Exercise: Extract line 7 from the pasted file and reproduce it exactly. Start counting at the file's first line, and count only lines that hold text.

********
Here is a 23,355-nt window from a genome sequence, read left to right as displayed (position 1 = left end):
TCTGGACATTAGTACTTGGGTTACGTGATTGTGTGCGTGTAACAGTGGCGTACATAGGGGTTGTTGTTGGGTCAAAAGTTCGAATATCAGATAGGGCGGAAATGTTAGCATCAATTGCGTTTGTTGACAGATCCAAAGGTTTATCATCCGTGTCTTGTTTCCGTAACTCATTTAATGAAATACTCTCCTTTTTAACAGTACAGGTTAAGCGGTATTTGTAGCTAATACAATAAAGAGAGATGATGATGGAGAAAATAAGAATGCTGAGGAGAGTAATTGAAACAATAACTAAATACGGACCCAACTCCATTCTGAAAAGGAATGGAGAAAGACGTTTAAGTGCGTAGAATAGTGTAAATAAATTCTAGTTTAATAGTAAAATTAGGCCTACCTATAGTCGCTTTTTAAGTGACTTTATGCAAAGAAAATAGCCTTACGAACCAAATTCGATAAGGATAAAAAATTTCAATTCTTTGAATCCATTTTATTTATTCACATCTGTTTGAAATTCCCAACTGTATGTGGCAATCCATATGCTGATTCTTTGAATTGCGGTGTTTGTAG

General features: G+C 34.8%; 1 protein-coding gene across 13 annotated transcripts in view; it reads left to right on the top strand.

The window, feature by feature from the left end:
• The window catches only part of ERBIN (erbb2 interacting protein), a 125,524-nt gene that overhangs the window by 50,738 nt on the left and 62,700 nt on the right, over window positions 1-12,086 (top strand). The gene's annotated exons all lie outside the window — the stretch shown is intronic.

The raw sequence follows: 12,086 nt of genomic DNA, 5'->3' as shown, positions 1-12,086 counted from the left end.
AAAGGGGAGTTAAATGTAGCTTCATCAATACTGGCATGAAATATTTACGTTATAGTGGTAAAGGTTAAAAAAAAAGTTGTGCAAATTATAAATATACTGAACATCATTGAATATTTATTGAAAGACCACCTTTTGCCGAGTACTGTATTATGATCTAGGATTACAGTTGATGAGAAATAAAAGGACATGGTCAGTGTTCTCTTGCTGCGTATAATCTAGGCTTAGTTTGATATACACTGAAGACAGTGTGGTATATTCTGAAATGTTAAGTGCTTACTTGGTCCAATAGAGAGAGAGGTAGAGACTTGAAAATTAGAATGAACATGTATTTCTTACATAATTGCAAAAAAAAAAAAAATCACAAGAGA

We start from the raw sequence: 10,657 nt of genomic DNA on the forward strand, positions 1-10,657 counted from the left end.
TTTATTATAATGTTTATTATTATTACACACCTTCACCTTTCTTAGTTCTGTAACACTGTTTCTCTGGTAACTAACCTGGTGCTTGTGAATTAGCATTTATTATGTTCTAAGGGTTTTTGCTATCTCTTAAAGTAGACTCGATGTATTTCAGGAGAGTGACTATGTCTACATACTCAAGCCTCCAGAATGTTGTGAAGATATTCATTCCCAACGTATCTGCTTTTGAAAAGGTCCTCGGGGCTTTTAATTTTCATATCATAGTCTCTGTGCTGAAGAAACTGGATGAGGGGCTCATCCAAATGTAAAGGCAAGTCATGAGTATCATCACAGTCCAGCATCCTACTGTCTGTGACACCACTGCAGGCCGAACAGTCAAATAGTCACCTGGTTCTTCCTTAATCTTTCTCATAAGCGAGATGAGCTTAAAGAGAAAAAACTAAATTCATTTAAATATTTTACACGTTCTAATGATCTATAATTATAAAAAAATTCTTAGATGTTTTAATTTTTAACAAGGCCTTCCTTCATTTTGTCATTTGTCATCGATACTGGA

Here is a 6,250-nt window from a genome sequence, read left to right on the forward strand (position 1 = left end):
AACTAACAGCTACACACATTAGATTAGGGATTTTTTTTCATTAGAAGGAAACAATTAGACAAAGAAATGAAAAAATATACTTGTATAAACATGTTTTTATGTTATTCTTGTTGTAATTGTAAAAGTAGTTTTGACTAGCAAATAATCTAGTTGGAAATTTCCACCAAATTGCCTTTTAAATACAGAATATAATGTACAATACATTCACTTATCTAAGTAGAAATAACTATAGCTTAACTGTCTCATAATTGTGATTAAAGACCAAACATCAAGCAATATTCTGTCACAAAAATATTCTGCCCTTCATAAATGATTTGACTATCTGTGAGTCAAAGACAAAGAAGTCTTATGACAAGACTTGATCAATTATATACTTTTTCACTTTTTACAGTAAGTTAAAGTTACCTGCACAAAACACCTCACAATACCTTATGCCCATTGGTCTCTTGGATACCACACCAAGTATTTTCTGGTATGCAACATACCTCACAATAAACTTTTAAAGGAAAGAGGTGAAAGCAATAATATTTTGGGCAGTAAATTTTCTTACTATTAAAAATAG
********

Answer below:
AAAGGGGAGTTAAATGTAGCTTCATCAATACTGGCATGAAATATTTACGTTATAGTGGTAAAGGTTAAAAAAAAAGTTGTGCAAATTATAAATATACTGAACATCATTGAATATTTATTGAAAGACCACCTTTTGCCGAGTACTGTATTATGATCTAGGATTACAGTTGATGAGAAATAAAAGGACATGGTCAGTGTTCTCTTGCTGCGTATAATCTAGGCTTAGTTTGATATACACTGAAGACAGTGTGGTATATTCTGAAATGTTAAGTGCTTACTTGGTCCAATAGAGAGAGAGGTAGAGACTTGAAAATTAGAATGAACATGTATTTCTTACATAATTGCAAAAAAAAAAAAAATCACAAGAGA